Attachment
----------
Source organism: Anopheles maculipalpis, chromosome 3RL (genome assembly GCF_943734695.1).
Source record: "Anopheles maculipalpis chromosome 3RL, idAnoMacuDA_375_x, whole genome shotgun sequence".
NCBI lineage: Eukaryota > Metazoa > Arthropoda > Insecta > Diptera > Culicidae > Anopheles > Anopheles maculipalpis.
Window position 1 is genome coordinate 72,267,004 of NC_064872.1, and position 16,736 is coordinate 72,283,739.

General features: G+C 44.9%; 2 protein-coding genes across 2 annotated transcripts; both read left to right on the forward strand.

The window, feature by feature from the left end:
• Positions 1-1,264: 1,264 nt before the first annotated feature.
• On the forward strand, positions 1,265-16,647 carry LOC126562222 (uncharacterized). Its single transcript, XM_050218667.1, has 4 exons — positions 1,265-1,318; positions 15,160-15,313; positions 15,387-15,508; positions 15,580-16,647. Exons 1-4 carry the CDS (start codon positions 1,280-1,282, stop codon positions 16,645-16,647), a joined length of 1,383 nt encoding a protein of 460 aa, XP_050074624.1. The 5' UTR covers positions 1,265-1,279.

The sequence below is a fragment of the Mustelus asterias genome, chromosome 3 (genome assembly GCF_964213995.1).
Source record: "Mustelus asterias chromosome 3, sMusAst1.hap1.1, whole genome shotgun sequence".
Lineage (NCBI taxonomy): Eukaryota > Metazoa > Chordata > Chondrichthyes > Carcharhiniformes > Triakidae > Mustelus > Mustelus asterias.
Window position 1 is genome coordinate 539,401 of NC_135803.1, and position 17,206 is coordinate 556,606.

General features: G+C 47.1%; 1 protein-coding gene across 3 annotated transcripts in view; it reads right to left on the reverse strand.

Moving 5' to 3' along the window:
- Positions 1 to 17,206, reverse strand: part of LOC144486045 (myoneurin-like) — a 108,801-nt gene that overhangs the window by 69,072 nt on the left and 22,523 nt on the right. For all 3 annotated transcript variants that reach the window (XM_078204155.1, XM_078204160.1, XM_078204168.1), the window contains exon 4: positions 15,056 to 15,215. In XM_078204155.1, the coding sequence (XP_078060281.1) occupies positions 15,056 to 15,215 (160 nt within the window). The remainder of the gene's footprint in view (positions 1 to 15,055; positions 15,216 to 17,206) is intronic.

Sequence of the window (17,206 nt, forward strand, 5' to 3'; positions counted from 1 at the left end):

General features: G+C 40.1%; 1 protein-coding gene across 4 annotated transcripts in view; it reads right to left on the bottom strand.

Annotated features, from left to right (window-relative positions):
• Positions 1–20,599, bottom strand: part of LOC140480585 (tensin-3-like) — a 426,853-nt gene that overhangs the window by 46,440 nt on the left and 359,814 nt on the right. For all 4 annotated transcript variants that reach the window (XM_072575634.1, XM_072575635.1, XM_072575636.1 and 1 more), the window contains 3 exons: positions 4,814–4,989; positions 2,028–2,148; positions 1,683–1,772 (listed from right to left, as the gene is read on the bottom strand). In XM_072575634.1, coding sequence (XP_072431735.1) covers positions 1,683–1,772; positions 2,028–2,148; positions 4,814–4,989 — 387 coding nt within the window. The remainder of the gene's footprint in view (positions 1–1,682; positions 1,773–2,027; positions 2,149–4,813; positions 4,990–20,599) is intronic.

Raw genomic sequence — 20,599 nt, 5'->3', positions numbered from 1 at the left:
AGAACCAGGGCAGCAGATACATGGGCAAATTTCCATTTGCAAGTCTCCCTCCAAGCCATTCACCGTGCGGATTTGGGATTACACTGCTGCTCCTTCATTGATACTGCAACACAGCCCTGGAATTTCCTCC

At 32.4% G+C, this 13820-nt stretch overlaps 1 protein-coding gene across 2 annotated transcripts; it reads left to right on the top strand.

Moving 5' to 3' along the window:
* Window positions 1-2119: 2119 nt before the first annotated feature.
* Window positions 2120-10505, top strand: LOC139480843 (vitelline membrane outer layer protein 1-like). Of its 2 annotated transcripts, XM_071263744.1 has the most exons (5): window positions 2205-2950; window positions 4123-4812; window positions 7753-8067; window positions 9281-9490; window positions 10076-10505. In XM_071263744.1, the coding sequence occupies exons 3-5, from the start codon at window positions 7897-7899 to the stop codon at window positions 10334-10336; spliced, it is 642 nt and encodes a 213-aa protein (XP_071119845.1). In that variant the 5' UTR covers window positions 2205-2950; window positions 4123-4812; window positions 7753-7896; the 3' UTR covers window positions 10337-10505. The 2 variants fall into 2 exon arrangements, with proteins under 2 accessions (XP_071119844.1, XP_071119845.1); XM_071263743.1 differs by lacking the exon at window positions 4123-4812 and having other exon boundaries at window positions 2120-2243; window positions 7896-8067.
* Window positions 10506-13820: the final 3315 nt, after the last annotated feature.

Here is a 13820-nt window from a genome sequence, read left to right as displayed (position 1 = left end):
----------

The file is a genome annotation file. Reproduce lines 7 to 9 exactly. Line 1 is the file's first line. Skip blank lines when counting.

• Positions 1-1,264: 1,264 nt before the first annotated feature.
• On the forward strand, positions 1,265-16,647 carry LOC126562222 (uncharacterized). Its single transcript, XM_050218667.1, has 4 exons — positions 1,265-1,318; positions 15,160-15,313; positions 15,387-15,508; positions 15,580-16,647. Exons 1-4 carry the CDS (start codon positions 1,280-1,282, stop codon positions 16,645-16,647), a joined length of 1,383 nt encoding a protein of 460 aa, XP_050074624.1. The 5' UTR covers positions 1,265-1,279.

The sequence below is a fragment of the Mustelus asterias genome, chromosome 3 (genome assembly GCF_964213995.1).